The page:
Part of Theory to Save Sega from Major Resource
Though the ownership of 1UP.com recently changed hands from Ziff Davis to Hearst–with a lot of jobs and regular content that made the site special lost in the process–it remains one of the driving Internet forces in the gaming industry.
For Sonic and Sega fans, that’s likely why a de facto dissertation on how to save the company, published today with the assistance and input of 1UP staff, raised some eyebrows.
“The gamers most likely to be drawn to (classic Sega titles) are the ones who are already sticking with Sega through thick and thin, who snap up releases like MadWorld and Yakuza on day one,” the article states, “And as the numbers prove, that’s a painfully small audience.”
The point was made by 1UP staff as part of a push for Sega to make efficient use of its vast IP library, mostly from the classic/retro era, as a way to raise company profile.
In some ways, there is one glaring example of that theory in practice: the constant re-issues of old Sonic titles occurring while a new Sonic is released every year or two. But 1UP staff believes that has to stop. As part of its section detailing the need for respect among Sega games and fans, the article states:
If Nintendo is the gold standard by which classic franchises are judged, and Mario is the shining example of what Sonic could be, it’s easy to see where Sega has gone astray. Mario games rarely make a misstep, and it seems that every stumble simply makes his creators more determined to ensure his next outing gets it right. When Mario Galaxy 2 arrives later this month, it will be just the fourth “core” Mario game since the series went 3D in 1996 (accompanied by a pair of New Super Mario Bros. titles in 2D). Sonic, on the other hand, has starred in nearly twice as many 3D platformers and three times as many side-scrollers in that same amount of time — few if any of which have been worth playing since Sonic Adventure back in 1999.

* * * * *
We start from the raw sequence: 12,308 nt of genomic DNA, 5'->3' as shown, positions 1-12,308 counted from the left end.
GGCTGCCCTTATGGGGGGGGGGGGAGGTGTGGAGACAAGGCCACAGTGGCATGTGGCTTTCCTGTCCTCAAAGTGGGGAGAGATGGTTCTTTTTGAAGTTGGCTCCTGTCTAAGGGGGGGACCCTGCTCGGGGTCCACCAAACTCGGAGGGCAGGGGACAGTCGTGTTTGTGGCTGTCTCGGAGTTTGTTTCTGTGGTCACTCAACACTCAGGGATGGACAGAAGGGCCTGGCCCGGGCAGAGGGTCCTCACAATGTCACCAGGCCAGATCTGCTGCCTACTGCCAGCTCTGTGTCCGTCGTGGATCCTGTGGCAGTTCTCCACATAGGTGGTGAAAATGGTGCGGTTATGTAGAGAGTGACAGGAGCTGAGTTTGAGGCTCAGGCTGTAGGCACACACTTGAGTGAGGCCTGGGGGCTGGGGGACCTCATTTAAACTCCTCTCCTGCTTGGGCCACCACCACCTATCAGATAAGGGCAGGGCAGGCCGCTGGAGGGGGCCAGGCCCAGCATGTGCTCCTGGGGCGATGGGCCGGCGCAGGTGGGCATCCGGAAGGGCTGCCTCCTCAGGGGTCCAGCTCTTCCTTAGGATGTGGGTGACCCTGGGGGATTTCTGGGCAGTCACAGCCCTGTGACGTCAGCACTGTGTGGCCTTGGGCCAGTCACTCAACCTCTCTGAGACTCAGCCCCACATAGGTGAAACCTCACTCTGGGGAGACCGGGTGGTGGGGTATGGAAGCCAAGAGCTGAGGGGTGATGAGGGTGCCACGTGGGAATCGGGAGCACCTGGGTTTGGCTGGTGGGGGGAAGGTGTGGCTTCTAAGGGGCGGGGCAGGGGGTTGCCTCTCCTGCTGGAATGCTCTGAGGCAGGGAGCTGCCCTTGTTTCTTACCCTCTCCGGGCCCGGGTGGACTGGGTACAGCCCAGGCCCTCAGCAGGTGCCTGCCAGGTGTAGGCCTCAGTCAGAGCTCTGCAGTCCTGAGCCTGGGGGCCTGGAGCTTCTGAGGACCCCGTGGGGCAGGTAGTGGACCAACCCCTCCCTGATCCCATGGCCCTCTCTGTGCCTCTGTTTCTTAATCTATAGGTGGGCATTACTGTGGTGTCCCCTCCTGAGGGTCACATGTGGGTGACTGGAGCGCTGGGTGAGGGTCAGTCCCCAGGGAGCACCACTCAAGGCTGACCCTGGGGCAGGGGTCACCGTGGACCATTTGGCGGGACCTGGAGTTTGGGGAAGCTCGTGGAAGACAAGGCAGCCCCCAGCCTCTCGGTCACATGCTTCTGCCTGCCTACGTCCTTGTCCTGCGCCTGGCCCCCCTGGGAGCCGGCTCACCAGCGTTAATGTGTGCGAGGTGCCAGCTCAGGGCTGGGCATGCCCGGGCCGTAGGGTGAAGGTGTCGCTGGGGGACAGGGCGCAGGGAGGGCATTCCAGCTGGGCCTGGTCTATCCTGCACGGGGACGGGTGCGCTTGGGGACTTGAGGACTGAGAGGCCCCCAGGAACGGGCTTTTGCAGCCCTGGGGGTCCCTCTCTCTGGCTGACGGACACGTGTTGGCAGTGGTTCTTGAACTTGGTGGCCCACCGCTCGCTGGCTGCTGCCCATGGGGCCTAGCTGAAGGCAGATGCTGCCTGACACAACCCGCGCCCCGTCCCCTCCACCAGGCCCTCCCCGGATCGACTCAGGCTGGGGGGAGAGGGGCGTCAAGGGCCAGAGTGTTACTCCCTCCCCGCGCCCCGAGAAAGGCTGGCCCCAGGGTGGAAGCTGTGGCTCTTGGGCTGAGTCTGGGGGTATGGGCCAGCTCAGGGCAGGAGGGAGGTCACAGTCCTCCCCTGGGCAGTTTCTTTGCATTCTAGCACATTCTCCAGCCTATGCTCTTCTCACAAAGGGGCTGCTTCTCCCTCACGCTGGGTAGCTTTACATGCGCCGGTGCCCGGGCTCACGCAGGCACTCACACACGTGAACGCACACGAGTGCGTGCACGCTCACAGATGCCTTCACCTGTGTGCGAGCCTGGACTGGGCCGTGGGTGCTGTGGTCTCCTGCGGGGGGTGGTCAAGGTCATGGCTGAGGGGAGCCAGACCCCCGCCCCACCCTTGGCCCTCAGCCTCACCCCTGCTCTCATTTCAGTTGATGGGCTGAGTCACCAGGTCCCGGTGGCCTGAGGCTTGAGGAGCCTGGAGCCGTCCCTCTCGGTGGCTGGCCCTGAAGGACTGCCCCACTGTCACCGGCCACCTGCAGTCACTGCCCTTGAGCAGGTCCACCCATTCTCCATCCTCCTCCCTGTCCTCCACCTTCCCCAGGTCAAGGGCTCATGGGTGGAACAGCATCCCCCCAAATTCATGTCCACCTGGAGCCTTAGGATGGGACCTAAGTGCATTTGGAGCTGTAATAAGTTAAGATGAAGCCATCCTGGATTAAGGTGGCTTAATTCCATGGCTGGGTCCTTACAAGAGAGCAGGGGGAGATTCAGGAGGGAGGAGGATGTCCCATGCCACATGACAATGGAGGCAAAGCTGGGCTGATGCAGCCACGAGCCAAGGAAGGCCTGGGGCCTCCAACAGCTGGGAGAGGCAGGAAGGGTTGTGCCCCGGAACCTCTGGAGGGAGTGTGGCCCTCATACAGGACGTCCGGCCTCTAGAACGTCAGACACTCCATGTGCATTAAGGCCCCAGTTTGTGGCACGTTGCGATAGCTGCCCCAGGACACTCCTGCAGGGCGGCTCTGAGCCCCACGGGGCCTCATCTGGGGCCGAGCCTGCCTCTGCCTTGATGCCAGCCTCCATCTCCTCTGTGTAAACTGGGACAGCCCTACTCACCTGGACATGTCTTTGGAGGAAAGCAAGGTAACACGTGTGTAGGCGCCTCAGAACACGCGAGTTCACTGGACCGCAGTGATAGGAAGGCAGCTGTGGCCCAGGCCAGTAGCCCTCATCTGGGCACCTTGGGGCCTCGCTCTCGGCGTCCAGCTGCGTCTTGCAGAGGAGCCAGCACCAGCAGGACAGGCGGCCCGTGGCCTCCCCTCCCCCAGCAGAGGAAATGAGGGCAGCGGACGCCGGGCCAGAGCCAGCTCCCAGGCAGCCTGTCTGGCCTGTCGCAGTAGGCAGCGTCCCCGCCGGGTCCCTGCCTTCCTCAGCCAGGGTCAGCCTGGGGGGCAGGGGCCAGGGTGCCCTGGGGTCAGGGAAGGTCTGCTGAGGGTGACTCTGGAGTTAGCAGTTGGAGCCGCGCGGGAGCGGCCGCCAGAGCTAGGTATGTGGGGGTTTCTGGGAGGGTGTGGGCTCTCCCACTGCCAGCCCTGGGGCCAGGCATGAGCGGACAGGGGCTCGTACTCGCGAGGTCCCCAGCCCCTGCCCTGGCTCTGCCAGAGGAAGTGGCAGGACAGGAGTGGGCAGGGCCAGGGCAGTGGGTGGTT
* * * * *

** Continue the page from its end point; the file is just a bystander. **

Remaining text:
It goes further than that. Acknowledging that Sonic is Sega’s bread winner, staffers suggested an array of options to steer the franchise going forward. 1UP Editor Frank Cifaldi suggests Sega of Japan should cede control of Sonic, and hand it off to a “young studio.” Another editor, Scott Sharkey, takes it to the next level, saying Sonic should be left alone for a few years.
“Honestly, I’d put Sonic back on the shelf for two or three years, and shoot the fingers off anyone who went reaching for it,” Sharkey said.
“Sega should bring back a game in one of their treasured franchises and just take their time with it,” added editor Ray Barnholt. “They’ve allied with Nintendo on multiple occasions now, yet they haven’t really picked up on the way they make great games. Crappy Sonic titles are the big example, but I think it’s even more of a letdown to gamers when something relatively smaller like Golden Axe is made into a cash-in that isn’t any better than the old games used to be.”
If all else fails, the article concludes Sega’s recent re-organization is the best course of action. 1UP staff acknowledge a stream of Sonic titles alone can’t save the company. There were also strong calls to release Sonic Team’s ChuChu Rocket to current generation platforms.
This is far from the first time the gaming press have been hard on Sega and Sonic specifically. GiantBomb’s Best of 2008 awards awarded the Sonic franchise its “Take a Break” award. Yahoo! Games placed Sonic among its five “franchises to put to rest” around the same time. The Escapist’s Zero Punctuation gave Sonic Unleashed its “Turd in a Turd” award not long after that. And if we hyperlinked to all the stories of IGN criticism, we would have carpal tunnel syndrome.
To be clear, this is independent theory, and though it joins a chorus of criticism, it will likely have no bearing on Sega’s future plans. Still, we’d like to know your thoughts. Does Sega need to re-think its structuring, and lay off on Sonic titles old and new for a bit? Tell us your thoughts in the comments area.